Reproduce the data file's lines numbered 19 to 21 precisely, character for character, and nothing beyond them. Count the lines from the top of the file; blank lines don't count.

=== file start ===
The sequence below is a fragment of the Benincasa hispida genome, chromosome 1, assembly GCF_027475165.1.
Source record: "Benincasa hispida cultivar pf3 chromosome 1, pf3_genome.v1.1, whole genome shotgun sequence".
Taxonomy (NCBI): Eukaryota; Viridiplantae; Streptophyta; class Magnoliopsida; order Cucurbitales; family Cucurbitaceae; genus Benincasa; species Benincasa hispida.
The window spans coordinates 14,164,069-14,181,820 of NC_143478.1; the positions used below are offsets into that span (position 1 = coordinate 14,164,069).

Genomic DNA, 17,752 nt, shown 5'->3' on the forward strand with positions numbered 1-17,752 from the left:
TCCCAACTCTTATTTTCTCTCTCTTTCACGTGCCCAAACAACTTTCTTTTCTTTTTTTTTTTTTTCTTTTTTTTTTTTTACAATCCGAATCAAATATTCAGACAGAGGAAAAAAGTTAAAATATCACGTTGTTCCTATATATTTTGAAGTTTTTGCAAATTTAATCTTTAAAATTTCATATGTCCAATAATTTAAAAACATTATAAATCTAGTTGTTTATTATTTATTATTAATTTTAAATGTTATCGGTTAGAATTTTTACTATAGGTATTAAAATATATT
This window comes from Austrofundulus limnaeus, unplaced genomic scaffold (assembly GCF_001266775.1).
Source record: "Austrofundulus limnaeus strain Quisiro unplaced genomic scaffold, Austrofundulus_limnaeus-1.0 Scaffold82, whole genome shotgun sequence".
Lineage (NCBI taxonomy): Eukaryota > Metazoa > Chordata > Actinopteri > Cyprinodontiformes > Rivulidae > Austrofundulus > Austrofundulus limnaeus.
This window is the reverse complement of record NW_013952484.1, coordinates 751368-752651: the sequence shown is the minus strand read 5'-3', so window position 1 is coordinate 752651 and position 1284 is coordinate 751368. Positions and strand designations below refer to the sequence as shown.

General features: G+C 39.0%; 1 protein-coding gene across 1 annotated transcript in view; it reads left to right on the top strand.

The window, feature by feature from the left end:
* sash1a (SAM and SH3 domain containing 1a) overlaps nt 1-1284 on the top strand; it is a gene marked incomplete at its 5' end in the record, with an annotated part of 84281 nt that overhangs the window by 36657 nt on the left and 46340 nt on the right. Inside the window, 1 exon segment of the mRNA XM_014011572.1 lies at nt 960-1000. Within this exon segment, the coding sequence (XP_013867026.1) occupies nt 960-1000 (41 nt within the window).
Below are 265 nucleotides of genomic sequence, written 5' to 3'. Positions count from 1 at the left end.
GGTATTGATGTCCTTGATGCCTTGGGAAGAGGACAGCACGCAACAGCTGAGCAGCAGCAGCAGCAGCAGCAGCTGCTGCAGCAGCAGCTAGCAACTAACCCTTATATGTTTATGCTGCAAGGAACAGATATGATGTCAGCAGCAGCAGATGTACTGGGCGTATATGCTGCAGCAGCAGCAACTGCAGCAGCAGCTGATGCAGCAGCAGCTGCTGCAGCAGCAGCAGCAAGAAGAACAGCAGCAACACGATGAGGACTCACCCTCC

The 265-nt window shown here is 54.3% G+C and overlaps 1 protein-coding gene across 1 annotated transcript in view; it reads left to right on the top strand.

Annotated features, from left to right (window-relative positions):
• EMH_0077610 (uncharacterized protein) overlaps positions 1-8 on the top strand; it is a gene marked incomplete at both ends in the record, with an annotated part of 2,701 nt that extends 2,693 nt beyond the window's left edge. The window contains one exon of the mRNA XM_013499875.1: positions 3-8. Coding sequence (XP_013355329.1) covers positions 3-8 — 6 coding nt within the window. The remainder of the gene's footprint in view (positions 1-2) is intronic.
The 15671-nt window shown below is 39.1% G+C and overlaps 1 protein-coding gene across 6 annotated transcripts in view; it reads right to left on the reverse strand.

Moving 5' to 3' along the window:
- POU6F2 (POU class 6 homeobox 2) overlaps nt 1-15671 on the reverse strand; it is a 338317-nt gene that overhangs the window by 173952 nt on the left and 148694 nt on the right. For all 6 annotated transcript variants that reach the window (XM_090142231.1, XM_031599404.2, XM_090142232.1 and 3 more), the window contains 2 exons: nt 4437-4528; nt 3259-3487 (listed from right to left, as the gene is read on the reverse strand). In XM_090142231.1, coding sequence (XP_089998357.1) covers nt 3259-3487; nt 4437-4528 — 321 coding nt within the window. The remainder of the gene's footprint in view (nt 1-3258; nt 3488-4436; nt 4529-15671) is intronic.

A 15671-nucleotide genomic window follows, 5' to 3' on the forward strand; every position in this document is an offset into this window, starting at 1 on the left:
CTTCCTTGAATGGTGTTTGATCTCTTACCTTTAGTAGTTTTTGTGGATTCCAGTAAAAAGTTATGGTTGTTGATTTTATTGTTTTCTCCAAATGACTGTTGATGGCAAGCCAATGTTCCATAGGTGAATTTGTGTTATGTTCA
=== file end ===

The 15671-nt window shown below is 39.1% G+C and overlaps 1 protein-coding gene across 6 annotated transcripts in view; it reads right to left on the reverse strand.

Moving 5' to 3' along the window:
- POU6F2 (POU class 6 homeobox 2) overlaps nt 1-15671 on the reverse strand; it is a 338317-nt gene that overhangs the window by 173952 nt on the left and 148694 nt on the right. For all 6 annotated transcript variants that reach the window (XM_090142231.1, XM_031599404.2, XM_090142232.1 and 3 more), the window contains 2 exons: nt 4437-4528; nt 3259-3487 (listed from right to left, as the gene is read on the reverse strand). In XM_090142231.1, coding sequence (XP_089998357.1) covers nt 3259-3487; nt 4437-4528 — 321 coding nt within the window. The remainder of the gene's footprint in view (nt 1-3258; nt 3488-4436; nt 4529-15671) is intronic.